Multi-Agent Thompson Sampling for Bandit Applications with Sparse Neighborhood Structures
This publication appears in: Scientific Reports - Nature
Authors: T. Verstraeten, E. Bargiacchi, P. Libin, J. Helsen, D. M Roijers and A. Nowé
Number of Pages: 14
Publication Date: Apr. 2020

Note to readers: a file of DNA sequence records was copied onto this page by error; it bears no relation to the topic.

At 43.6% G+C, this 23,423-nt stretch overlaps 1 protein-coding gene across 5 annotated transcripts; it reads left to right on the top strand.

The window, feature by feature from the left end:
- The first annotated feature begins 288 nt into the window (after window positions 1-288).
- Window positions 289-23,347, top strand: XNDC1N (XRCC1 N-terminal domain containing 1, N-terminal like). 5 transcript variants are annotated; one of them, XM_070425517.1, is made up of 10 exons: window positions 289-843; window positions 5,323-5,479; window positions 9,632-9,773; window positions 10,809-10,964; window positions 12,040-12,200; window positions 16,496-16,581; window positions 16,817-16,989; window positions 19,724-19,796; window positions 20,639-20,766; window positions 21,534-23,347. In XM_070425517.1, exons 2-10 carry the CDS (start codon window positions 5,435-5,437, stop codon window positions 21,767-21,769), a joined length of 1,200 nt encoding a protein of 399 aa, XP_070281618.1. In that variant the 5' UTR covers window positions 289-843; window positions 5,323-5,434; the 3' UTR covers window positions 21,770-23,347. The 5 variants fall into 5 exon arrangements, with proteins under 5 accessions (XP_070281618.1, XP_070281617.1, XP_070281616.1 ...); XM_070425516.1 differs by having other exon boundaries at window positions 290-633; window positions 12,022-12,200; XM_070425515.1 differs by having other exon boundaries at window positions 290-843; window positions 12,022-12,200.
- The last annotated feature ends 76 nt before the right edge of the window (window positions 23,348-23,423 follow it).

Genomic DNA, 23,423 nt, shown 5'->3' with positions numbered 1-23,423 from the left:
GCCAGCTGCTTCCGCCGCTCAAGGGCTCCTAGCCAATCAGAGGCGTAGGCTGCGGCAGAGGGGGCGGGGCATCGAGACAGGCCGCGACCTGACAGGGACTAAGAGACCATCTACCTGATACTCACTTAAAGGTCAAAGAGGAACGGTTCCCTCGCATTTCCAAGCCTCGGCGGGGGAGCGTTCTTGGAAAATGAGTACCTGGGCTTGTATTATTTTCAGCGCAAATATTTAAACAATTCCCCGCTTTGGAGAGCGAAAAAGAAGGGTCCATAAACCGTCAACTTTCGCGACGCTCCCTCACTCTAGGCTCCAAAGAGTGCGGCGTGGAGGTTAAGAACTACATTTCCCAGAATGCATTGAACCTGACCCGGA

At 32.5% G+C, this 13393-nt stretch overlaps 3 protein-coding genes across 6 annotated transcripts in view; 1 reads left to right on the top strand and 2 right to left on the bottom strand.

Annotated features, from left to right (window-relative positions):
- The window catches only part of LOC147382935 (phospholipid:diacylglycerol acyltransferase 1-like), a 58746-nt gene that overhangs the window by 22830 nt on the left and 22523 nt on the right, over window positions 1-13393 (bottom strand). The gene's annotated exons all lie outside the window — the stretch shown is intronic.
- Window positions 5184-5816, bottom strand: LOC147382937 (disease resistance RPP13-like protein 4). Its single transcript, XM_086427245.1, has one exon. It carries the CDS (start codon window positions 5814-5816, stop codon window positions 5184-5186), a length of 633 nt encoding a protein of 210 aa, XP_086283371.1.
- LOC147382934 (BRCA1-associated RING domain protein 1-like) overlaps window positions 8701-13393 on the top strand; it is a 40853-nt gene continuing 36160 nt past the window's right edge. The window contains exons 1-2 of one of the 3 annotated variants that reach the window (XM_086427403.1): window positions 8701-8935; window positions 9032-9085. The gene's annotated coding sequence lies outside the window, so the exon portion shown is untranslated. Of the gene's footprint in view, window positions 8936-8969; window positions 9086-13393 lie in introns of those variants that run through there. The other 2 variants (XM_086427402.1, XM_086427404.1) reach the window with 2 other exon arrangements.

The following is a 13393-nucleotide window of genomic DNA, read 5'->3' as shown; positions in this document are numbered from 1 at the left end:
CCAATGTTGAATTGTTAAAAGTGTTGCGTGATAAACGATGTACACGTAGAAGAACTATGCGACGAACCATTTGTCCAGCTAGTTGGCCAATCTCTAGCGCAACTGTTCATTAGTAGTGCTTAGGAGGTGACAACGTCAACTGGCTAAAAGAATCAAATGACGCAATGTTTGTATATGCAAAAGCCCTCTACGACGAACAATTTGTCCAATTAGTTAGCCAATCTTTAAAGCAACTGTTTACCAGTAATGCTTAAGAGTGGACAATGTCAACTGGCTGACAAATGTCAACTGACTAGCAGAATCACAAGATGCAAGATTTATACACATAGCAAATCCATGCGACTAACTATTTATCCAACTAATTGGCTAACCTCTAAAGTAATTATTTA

Multi-agent coordination is prevalent in many real-world applications. However, such coordination is challenging due to its combinatorial nature. An important observation in this regard is that agents in the real world often only directly affect a limited set of neighbouring agents. Leveraging such loose couplings among agents is key to making coordination in multi-agent systems feasible. In this work, we focus on learning to coordinate. Specifically, we consider the multi-agent multi-armed bandit framework, in which fully cooperative loosely-coupled agents must learn to coordinate their decisions to optimize a common objective. We propose multi-agent Thompson sampling (MATS), a new Bayesian exploration-exploitation algorithm that leverages loose couplings. We provide a regret bound that is sublinear in time and low-order polynomial in the highest number of actions of a single agent for sparse coordination graphs. Additionally, we empirically show that MATS outperforms the state-of-the-art algorithm, MAUCE, on two synthetic benchmarks, and a novel benchmark with Poisson distributions. An example of a loosely-coupled multi-agent system is a wind farm. Coordination within the wind farm is necessary to maximize power production. As upstream wind turbines only affect nearby downstream turbines, we can use MATS to efficiently learn the optimal control mechanism for the farm. To demonstrate the benefits of our method toward applications we apply MATS to a realistic wind farm control task. In this task, wind turbines must coordinate their alignments with respect to the incoming wind vector in order to optimize power production. Our results show that MATS improves significantly upon state-of-the-art coordination methods in terms of performance, demonstrating the value of using MATS in practical applications with sparse neighbourhood structures.